Sunday, November 15, 2020

Men in Hats - Part One

How things have changed since I started this blog in 2006. Back then my posts were simple confections with an image or two and 75 word paragraphs. The nascent blog was about photographs. Those early efforts featured a photograph or two with a short description of the image(s). That's it. Then sometime in our adventure together I began telling stories and the images took on a supporting role. In 2018 while scouting the location of my one and only wedding shoot I started to call myself a writer, at least in my fertile imagination. I remember the very moment I made that leap. And about the same time I inaugurated my byline Telling Stories in the online photography magazine, Shadow and Light. In fact, editor and publisher Tim Anderson reached out to me because I could tell a story in few words. That's a virtue I guess.

In this week’s post I’m straddling photography and storytelling with the first of a series of posts dedicated to portraits of men wearing headgear. Welcome to Men in Hats, Part One. Actually the series is of portraits and the hat thing gave me a handle.

George Hurley and Peter Lev met at the University of Colorado in Boulder in the late fifties. Both became skilled rock climbers whose careers were built on that heady pursuit. Both self-possessed men have lived their lives their way. Other than his time teaching school in Africa with his wife Jean after almost getting his Masters in English, George made his living as a climbing guide and climbing school director until his retirement a decade ago.

Peter Lev

Peter walked a similar path as a climbing guide, mountaineer, and an avalanche forecaster. In 1979 he became part owner on Exum Mountain Guides in the Grand Tetons and the chief avalanche guru at Alta Ski Resort in the Wasatch Mountains of Utah. Peter calls avalanche forecasting a “dark art” and would be the first to say it’s part science and part Kentucky windage. Lick your forefinger, stick it in the air and guess which way the wind is blowing. Not much more than sorcery in his view.

George met Peter in the Needles in South Dakota’s Custer State Park in 2008 for what turned out to be his 50th Anniversary climb and Peter’s 48th. George was already putting up first ascents throughout the Southwest in the late fifties, often with Layton Kor with whom he had a charged relationship. George always referred to Layton as “Kor” in a tone chilled with ice.

George, now retired, continues to climb the granite faces of the White Mountains of New Hampshire where he lives with his wife Jean whom he rescued from a rocky face in Boulder’s Flatirons in 1959. One imagines Jean’s breathless “My hero” when he saved her comely self.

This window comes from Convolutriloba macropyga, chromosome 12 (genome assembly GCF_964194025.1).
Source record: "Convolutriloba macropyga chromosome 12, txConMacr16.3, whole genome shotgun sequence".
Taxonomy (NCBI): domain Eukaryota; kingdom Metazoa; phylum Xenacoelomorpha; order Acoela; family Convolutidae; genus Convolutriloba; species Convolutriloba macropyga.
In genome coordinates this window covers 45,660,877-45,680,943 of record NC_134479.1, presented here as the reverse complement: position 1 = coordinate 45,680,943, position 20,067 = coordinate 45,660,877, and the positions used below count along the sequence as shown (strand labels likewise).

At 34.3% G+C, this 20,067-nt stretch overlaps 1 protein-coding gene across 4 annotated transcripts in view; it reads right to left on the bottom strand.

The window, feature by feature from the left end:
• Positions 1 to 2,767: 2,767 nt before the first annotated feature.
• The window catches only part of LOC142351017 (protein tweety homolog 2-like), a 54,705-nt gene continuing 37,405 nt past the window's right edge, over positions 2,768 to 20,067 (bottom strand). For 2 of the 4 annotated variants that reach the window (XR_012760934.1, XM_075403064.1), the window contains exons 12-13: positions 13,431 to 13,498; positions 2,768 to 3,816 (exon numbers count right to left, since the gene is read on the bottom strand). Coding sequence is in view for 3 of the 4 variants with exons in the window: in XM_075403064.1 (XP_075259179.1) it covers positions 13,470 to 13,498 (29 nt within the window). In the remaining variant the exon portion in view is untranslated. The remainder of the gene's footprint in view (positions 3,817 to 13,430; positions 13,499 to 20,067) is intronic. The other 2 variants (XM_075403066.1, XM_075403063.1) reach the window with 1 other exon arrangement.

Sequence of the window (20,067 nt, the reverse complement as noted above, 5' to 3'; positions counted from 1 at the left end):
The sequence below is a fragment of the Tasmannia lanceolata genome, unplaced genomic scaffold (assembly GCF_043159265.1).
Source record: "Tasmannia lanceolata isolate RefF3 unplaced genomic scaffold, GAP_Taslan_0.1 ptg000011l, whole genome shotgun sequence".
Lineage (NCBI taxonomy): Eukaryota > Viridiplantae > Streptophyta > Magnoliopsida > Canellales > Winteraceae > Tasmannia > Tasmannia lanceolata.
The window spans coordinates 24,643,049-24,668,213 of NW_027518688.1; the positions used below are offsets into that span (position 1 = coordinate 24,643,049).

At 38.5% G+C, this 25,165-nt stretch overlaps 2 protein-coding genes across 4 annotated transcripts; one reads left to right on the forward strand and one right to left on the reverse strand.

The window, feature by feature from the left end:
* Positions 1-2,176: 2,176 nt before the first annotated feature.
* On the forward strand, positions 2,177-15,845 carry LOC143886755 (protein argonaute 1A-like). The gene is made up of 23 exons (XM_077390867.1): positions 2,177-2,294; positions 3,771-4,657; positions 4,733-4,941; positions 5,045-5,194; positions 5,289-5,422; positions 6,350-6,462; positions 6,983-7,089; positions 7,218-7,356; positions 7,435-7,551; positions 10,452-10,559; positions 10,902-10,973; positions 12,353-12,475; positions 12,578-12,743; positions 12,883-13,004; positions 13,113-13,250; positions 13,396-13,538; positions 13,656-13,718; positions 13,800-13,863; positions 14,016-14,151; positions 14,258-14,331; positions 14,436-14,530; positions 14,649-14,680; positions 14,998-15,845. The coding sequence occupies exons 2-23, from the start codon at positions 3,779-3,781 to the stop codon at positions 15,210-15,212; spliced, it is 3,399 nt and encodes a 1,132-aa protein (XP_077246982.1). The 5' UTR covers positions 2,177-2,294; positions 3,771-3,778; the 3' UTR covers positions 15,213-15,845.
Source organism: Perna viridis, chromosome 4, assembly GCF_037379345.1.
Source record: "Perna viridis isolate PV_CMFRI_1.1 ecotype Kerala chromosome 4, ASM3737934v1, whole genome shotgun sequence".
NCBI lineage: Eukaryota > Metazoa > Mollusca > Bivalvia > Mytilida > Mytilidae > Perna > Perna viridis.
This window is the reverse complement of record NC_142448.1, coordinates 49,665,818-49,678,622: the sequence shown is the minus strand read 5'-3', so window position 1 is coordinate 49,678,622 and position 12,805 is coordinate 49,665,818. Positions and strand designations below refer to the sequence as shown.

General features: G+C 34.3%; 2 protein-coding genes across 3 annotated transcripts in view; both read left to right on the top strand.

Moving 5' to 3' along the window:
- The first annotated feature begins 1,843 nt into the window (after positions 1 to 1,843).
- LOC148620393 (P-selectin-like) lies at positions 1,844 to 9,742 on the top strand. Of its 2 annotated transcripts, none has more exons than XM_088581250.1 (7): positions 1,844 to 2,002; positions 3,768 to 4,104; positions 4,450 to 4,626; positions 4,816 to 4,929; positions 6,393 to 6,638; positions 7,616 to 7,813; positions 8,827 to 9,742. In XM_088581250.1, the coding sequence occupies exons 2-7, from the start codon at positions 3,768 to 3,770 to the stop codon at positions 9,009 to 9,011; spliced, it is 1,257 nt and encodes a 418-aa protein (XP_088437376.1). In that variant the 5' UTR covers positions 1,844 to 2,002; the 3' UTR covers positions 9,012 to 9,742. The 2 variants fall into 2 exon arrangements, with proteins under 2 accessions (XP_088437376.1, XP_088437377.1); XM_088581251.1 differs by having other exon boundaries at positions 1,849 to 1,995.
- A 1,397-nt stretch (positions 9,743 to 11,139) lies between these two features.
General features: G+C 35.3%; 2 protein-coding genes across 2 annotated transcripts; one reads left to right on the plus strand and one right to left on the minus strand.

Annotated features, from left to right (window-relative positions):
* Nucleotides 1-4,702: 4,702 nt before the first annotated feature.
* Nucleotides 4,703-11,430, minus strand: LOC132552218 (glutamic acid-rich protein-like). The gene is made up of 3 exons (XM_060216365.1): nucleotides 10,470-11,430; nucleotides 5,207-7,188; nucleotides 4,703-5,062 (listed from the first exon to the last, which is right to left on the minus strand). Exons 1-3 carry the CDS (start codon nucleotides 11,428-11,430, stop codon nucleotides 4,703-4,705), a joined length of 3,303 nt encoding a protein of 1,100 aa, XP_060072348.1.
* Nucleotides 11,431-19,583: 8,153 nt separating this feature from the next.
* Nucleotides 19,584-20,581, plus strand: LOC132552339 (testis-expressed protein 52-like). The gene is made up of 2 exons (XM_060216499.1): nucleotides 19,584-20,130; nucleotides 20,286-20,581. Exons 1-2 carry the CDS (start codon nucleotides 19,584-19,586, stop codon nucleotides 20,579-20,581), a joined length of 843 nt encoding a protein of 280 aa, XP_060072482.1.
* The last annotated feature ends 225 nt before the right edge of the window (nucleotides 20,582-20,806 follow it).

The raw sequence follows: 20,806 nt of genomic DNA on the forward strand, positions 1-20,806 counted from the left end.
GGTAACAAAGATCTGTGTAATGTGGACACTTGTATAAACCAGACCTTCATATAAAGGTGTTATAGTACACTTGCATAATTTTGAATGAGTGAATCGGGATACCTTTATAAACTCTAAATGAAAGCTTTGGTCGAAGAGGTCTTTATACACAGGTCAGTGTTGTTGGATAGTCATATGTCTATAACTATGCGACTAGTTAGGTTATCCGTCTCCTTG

Peter guided in South Dakota for Sylvan Rocks, his own guiding company, after leaving Exum in 2009. Last time we spoke he was living in Ouray, Colorado with a den of retired guides in what he calls “a tarpit of old climbers.” I love that description.

When we were talking about his Ouray tarpit, I told him about Kim Reynolds, a climber and guide a generation his junior who happens to live just up the road in Ridgeway. I extoled Kim’s considerably virtues and Peter exclaimed, “I should meet her.” The lanky dude’s not dead yet.

When I first posted this image back in 2008, Peter made it clear that he thought the photograph made him look old. Taut, sinewy and sharp as a cut glass, perhaps. And old or not he used it on his website. And it’s still the headshot on his Facebook page. You’re welcome.

1 comment:

Blacks Crossing said...

What great photographs and story telling about George Hurley and Peter Lev, Men in Hats, Part 1. Both photographs tell a massive amount about the men, which good photographs do. Any person who has less fat on his or her bones, tends to wrinkle and show sinew earlier. Just part of life. But what a joy to read some about their lives, how they met, and how they moved so wonderfully into advanced years. Thanks again, Steve, for continuing the "Telling Stories" series in Shadow and Light. The ability to tell a story in few, but precise words, continues the tradition of E. B. White, who was a master. You are in good company!